• Evangeline Lawson

Training School for Negro Girls by Camille Acker (A Review)

A collection of vignettes about Black women at various stages in their lives makes up "Training School for Negro Girls" by Camille Acker. I chose to listen to this book via #audible and the dialogue along with well-placed humor, made it fun to listen to. The stories were not necessarily interconnected in that each chapter was specific to that character and they did not appear in stories outside of their own. The experiences were relatable as common rites of passage tales of the Black woman's reality. But I must admit that some of them had a unique or unexpected twist which added layers to these individual stories. What may have initially seemed lightweight or superficial actually had deeper implications when given critical thought.


For example, in one chapter the story of a woman who worked as a teacher was explored. She taught children of color, but as a Black woman, in many ways struggled with her own ideals of prejudice and classism. The interesting thing about this narrative was I found myself questioning the motivation behind her behavior because while she seemed committed to teaching these children about the broader society, she allowed her biases to impact how she did that. The story further examined her personal relationships and how her upbringing and choices impacted her dynamics with others. This particular vignette was brief, but there was definitely a lot to unpack about systems of oppression—how even victims can become oppressors if not fully aware of how those trappings can manifest.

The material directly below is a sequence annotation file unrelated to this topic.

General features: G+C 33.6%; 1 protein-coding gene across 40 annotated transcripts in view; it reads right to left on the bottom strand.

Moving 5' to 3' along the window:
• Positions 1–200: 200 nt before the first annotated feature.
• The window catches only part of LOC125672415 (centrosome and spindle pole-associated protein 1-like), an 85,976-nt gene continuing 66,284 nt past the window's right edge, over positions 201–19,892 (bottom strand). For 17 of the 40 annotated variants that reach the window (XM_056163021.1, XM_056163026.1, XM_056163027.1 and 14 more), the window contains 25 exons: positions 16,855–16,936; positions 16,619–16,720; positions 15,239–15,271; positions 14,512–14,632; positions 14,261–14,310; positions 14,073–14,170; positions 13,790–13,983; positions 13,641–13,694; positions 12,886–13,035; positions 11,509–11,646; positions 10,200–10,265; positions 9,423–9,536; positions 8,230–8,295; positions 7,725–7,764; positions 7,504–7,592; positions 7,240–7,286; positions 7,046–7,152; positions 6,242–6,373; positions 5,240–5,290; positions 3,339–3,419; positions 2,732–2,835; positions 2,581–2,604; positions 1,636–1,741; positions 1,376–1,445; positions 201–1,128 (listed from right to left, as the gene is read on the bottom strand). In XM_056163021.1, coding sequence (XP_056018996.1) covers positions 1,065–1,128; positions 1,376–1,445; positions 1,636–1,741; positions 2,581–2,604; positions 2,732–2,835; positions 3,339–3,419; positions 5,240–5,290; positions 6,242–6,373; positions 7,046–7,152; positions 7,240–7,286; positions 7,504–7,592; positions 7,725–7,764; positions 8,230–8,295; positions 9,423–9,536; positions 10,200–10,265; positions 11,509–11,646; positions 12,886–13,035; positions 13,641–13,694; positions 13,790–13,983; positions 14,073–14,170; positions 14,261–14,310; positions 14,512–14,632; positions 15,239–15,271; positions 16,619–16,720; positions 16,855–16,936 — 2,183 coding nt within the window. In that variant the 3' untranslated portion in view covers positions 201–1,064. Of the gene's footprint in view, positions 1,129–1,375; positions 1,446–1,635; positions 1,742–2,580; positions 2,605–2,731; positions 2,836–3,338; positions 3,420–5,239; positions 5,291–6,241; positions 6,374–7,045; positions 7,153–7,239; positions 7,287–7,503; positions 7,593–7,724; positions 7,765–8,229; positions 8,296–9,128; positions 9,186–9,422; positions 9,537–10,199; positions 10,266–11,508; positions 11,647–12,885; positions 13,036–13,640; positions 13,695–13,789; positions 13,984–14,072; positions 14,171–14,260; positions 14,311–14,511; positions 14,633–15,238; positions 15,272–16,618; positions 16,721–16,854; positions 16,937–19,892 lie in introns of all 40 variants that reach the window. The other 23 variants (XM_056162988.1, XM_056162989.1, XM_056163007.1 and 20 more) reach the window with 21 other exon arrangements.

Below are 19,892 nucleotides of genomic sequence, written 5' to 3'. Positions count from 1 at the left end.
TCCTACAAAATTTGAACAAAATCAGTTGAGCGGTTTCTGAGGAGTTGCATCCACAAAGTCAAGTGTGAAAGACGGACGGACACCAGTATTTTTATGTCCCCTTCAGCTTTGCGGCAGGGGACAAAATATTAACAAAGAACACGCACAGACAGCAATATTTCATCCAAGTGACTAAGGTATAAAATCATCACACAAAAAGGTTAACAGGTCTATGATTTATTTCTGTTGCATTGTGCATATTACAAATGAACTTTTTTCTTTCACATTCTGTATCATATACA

As a person who loves short stories, I appreciated this listen. While they were distinct enough to be able to take breaks and not feel lost between the chapters, they were not so disconnected that I felt like I was reading a new book each time. You walk away from "Training School for Negro Girls" realizing that even in the midst of all of our diversity, there is a lot of intersection in the lives of Black woman. And while our differences should definitely be celebrated, indentifying them can open the doors for improved understanding.

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